When I published my 2nd book, The Legacy of Leadership, I was frankly a little surprised to learn how little thought each leader I spoke with put into actually leaving a legacy.
What they did instead was approach their leadership and their life with a commitment to build something meaningful for the current challenges they faced.
In turn, they understood that a by-product of what they were creating was a body of work for us to learn from, not simply a checklist of what to do after they're gone.
Solving the problem in front of them, while creating a model for future generations to refer to is one of the reasons I found them to be such formidable leaders.
Go to LegacyofLeadership.US to browse the included leaders, see their video interviews, buy the book, and learn their lessons. (Link opens in a new tab)
Half a world away from where my interview subjects were unintentionally building their legacy, another man was unintentionally putting the final touches on his legacy.
Not at the scene of a crisis, but on a soccer (futbol) pitch at FIFA's 2022 World Cup in Qatar.
The story within the story was the near-final journey of one of the most successful soccer (futbol) players ever to kick a ball: Lionel Messi from Argentina.
Known for his humility and super-human ability and awareness on the pitch (playing field), Lionel has amassed a nearly-unrivaled body of work.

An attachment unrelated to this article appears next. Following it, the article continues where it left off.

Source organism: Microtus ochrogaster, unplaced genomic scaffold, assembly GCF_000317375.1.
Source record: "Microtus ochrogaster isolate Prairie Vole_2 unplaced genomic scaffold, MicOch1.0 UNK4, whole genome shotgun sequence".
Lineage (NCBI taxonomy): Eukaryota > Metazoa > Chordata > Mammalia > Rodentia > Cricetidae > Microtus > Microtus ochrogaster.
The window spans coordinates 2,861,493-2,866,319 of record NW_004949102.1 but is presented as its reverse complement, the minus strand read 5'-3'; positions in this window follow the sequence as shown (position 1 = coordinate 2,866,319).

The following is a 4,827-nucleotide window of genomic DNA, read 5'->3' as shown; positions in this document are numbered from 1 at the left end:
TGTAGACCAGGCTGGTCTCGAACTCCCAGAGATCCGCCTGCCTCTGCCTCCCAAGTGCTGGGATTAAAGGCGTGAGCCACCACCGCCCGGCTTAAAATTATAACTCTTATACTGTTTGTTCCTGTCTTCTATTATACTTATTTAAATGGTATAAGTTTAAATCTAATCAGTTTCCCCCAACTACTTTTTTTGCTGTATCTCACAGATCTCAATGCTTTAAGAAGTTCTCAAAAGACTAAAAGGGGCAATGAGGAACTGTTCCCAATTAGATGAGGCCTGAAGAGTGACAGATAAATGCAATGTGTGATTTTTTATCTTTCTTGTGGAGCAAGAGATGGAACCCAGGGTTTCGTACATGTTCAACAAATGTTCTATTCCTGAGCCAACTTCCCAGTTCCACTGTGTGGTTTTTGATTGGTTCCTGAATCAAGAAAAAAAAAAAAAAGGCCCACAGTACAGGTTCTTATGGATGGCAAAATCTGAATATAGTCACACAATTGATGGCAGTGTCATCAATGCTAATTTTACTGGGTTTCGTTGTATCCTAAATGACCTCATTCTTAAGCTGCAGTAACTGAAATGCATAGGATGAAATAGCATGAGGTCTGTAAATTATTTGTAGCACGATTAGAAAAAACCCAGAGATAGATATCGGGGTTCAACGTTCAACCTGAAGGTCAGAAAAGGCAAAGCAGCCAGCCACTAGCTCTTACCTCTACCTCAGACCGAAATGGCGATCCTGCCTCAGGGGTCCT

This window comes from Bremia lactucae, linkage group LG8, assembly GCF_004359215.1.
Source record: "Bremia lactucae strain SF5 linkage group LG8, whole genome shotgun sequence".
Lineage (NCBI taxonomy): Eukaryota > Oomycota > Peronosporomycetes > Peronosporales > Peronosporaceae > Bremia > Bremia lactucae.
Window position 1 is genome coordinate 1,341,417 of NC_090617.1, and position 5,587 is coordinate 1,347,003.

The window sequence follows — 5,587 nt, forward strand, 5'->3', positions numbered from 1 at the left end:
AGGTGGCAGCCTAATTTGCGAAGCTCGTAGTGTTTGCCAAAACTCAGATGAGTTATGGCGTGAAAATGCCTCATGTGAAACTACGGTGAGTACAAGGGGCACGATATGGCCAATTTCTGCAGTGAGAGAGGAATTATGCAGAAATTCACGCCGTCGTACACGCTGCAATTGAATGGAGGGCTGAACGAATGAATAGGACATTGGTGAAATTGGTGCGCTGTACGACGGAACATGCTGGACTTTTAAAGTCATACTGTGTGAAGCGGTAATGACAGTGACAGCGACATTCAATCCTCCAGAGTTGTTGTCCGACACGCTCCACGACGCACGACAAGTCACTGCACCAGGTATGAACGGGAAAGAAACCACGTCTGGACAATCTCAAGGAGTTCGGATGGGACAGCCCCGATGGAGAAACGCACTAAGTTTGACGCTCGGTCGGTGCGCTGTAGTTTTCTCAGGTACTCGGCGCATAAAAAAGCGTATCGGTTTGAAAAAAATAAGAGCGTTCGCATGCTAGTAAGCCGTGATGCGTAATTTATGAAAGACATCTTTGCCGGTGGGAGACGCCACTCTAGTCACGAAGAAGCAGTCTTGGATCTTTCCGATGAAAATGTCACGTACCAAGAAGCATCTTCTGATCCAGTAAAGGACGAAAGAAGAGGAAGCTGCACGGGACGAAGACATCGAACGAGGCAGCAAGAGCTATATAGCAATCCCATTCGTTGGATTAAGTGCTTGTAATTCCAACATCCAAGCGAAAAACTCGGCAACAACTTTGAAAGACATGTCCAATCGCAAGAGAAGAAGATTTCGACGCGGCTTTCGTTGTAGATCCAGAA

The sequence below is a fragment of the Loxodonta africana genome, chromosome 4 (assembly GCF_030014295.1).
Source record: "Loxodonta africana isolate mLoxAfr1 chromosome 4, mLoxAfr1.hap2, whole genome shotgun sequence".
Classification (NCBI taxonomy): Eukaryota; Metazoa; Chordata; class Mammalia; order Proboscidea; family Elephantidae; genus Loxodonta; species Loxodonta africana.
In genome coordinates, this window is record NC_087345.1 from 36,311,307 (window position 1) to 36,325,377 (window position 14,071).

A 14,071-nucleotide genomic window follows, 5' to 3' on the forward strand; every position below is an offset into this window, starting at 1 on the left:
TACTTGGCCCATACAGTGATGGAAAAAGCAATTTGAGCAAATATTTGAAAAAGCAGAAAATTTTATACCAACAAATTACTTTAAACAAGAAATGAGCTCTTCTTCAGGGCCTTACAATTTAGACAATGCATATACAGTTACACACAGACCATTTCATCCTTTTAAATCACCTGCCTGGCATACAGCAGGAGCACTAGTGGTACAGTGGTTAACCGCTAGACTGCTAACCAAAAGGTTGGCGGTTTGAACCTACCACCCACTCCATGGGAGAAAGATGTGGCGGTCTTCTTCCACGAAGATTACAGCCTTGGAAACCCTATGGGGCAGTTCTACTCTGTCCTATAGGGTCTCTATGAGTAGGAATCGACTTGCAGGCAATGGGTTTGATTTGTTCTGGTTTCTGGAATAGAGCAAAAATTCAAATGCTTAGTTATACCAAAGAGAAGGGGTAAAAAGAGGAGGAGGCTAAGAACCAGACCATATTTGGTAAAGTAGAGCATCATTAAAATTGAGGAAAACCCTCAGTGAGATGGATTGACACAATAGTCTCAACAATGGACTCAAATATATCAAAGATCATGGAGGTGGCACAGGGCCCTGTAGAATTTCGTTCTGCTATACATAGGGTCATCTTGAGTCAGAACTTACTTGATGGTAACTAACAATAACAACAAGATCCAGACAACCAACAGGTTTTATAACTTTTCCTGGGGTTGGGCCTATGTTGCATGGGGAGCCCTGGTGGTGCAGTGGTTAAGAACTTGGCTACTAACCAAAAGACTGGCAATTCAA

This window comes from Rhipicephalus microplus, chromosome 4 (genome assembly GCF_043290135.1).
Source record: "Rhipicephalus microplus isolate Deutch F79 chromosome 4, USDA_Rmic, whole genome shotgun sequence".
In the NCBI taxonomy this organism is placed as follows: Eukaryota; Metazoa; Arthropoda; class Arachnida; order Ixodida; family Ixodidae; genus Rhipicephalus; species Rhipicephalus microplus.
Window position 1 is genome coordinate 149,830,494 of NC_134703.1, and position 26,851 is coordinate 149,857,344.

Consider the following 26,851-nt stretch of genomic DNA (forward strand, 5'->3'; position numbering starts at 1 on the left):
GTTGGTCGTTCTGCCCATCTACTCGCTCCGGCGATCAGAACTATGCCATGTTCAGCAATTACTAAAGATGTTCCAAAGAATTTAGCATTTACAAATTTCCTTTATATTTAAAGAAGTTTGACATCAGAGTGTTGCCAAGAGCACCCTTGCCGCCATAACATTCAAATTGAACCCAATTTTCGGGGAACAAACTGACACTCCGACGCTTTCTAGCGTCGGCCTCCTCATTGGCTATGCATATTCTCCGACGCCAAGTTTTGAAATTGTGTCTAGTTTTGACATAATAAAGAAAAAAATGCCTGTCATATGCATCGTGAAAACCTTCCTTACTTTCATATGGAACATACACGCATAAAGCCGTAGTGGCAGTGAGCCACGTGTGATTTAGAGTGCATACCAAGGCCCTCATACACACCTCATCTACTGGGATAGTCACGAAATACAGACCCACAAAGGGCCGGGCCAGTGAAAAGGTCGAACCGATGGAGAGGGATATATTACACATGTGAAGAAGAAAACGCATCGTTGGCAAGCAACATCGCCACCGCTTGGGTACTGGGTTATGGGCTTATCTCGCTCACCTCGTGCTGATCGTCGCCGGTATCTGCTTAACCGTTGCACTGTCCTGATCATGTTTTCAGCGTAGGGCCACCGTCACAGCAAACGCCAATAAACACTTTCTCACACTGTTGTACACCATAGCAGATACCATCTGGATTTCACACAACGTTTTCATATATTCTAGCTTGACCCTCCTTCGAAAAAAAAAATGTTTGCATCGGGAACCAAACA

Like most pro-athletes, or movie stars, or musicians, Lionel Messi has fans. Lots of fans.
But unlike most public figures with a large fan base, Messi also has a legion of followers who want to embody everything about him, including his name.
According to the newspaper, La Capital, 1 in every 70 babies born in Argentina is named Lionel or Lionela.
"Following Argentina's win at the 2022 FIFA World Cup, newborn children named Lionel and Lionela increased by 700% in star player Lionel Messi's home province of Sante Fe this December, local newspaper La Capital reported, citing the region's civil registry."
Those carrying the name 'Lionel' won't automatically possess his soccer superiority, of course - but with so many Lionels and Lionelas running around - it will sure make it easy for future generations to benefit from the incredible and uplifting legacy of achievement built by the original Lionel.
After winning every trophy available in world futbol, most fans now readily agree that Messi is the G.O.A.T. (Greatest Of All Time). So, whether intended or not, inspiring so many to be excellent on and off the pitch also makes him a great leader.
And when I speak of leadership, I don't mean just the person at the top of a hierarchal structure.
Leadership is the ability - which we ALL have within us - to influence, to inspire, and to guide another person to a better place.
Not just something we could do, but something we all should do, starting with ourselves.